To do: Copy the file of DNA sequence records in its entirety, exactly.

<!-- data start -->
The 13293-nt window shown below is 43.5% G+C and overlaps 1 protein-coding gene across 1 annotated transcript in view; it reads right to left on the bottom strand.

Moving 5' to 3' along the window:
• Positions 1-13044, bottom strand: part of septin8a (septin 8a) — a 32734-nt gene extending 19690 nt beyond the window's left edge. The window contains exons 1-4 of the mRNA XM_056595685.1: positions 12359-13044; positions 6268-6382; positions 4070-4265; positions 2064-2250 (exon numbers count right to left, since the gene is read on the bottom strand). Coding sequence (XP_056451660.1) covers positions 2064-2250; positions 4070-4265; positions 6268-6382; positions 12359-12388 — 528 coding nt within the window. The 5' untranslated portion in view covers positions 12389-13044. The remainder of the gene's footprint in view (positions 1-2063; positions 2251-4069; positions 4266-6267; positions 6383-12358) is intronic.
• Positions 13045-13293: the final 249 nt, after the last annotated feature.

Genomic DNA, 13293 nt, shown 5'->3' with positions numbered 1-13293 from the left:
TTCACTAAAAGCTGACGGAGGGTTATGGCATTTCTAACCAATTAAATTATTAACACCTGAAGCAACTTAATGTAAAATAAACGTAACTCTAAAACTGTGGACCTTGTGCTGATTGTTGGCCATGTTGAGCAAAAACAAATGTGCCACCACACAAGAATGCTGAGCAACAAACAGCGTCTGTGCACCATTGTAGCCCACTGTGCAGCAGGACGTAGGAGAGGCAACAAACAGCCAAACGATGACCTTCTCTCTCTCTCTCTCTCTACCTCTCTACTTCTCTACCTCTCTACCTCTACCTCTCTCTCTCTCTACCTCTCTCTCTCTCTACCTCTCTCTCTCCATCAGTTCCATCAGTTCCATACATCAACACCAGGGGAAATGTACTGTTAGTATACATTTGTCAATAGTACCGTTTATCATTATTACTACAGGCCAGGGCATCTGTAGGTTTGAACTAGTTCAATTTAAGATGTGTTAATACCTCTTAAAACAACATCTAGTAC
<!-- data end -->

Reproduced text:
The 13293-nt window shown below is 43.5% G+C and overlaps 1 protein-coding gene across 1 annotated transcript in view; it reads right to left on the bottom strand.

Moving 5' to 3' along the window:
• Positions 1-13044, bottom strand: part of septin8a (septin 8a) — a 32734-nt gene extending 19690 nt beyond the window's left edge. The window contains exons 1-4 of the mRNA XM_056595685.1: positions 12359-13044; positions 6268-6382; positions 4070-4265; positions 2064-2250 (exon numbers count right to left, since the gene is read on the bottom strand). Coding sequence (XP_056451660.1) covers positions 2064-2250; positions 4070-4265; positions 6268-6382; positions 12359-12388 — 528 coding nt within the window. The 5' untranslated portion in view covers positions 12389-13044. The remainder of the gene's footprint in view (positions 1-2063; positions 2251-4069; positions 4266-6267; positions 6383-12358) is intronic.
• Positions 13045-13293: the final 249 nt, after the last annotated feature.

Genomic DNA, 13293 nt, shown 5'->3' with positions numbered 1-13293 from the left:
TTCACTAAAAGCTGACGGAGGGTTATGGCATTTCTAACCAATTAAATTATTAACACCTGAAGCAACTTAATGTAAAATAAACGTAACTCTAAAACTGTGGACCTTGTGCTGATTGTTGGCCATGTTGAGCAAAAACAAATGTGCCACCACACAAGAATGCTGAGCAACAAACAGCGTCTGTGCACCATTGTAGCCCACTGTGCAGCAGGACGTAGGAGAGGCAACAAACAGCCAAACGATGACCTTCTCTCTCTCTCTCTCTCTACCTCTCTACTTCTCTACCTCTCTACCTCTACCTCTCTCTCTCTCTACCTCTCTCTCTCTCTACCTCTCTCTCTCCATCAGTTCCATCAGTTCCATACATCAACACCAGGGGAAATGTACTGTTAGTATACATTTGTCAATAGTACCGTTTATCATTATTACTACAGGCCAGGGCATCTGTAGGTTTGAACTAGTTCAATTTAAGATGTGTTAATACCTCTTAAAACAACATCTAGTAC